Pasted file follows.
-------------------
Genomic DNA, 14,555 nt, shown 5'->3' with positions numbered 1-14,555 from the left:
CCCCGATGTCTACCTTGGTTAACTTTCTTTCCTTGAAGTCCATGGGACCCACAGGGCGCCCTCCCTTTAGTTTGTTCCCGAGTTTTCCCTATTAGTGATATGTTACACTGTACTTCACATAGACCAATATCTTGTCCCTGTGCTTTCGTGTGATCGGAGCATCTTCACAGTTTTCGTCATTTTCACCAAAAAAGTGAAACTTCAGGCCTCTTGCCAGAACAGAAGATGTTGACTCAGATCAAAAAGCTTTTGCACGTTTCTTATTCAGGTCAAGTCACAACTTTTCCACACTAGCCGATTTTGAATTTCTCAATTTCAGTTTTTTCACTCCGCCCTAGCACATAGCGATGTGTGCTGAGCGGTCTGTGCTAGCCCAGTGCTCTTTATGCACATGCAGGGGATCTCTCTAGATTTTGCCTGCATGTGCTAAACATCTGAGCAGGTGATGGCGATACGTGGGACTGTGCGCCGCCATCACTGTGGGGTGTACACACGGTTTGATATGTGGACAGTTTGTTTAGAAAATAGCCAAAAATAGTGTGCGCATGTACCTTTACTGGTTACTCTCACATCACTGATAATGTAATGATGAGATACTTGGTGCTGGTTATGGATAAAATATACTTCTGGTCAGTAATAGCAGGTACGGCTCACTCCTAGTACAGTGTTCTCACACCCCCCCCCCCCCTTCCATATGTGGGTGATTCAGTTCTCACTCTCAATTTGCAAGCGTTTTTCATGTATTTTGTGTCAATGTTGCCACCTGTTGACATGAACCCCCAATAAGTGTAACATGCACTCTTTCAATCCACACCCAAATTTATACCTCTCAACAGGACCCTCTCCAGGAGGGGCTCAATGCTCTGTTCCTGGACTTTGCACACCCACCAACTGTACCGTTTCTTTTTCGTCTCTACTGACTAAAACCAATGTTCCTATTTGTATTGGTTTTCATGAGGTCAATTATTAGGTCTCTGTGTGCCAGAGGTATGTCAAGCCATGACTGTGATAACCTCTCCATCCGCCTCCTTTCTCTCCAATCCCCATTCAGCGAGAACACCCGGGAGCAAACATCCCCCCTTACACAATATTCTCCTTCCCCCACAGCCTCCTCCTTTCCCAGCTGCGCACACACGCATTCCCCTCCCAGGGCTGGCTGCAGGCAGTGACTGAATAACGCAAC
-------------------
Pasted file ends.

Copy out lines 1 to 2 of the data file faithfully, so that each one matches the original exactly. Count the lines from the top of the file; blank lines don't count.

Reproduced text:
Genomic DNA, 14,555 nt, shown 5'->3' with positions numbered 1-14,555 from the left:
CCCCGATGTCTACCTTGGTTAACTTTCTTTCCTTGAAGTCCATGGGACCCACAGGGCGCCCTCCCTTTAGTTTGTTCCCGAGTTTTCCCTATTAGTGATATGTTACACTGTACTTCACATAGACCAATATCTTGTCCCTGTGCTTTCGTGTGATCGGAGCATCTTCACAGTTTTCGTCATTTTCACCAAAAAAGTGAAACTTCAGGCCTCTTGCCAGAACAGAAGATGTTGACTCAGATCAAAAAGCTTTTGCACGTTTCTTATTCAGGTCAAGTCACAACTTTTCCACACTAGCCGATTTTGAATTTCTCAATTTCAGTTTTTTCACTCCGCCCTAGCACATAGCGATGTGTGCTGAGCGGTCTGTGCTAGCCCAGTGCTCTTTATGCACATGCAGGGGATCTCTCTAGATTTTGCCTGCATGTGCTAAACATCTGAGCAGGTGATGGCGATACGTGGGACTGTGCGCCGCCATCACTGTGGGGTGTACACACGGTTTGATATGTGGACAGTTTGTTTAGAAAATAGCCAAAAATAGTGTGCGCATGTACCTTTACTGGTTACTCTCACATCACTGATAATGTAATGATGAGATACTTGGTGCTGGTTATGGATAAAATATACTTCTGGTCAGTAATAGCAGGTACGGCTCACTCCTAGTACAGTGTTCTCACACCCCCCCCCCCCCTTCCATATGTGGGTGATTCAGTTCTCACTCTCAATTTGCAAGCGTTTTTCATGTATTTTGTGTCAATGTTGCCACCTGTTGACATGAACCCCCAATAAGTGTAACATGCACTCTTTCAATCCACACCCAAATTTATACCTCTCAACAGGACCCTCTCCAGGAGGGGCTCAATGCTCTGTTCCTGGACTTTGCACACCCACCAACTGTACCGTTTCTTTTTCGTCTCTACTGACTAAAACCAATGTTCCTATTTGTATTGGTTTTCATGAGGTCAATTATTAGGTCTCTGTGTGCCAGAGGTATGTCAAGCCATGACTGTGATAACCTCTCCATCCGCCTCCTTTCTCTCCAATCCCCATTCAGCGAGAACACCCGGGAGCAAACATCCCCCCTTACACAATATTCTCCTTCCCCCACAGCCTCCTCCTTTCCCAGCTGCGCACACACGCATTCCCCTCCCAGGGCTGGCTGCAGGCAGTGACTGAATAACGCAAC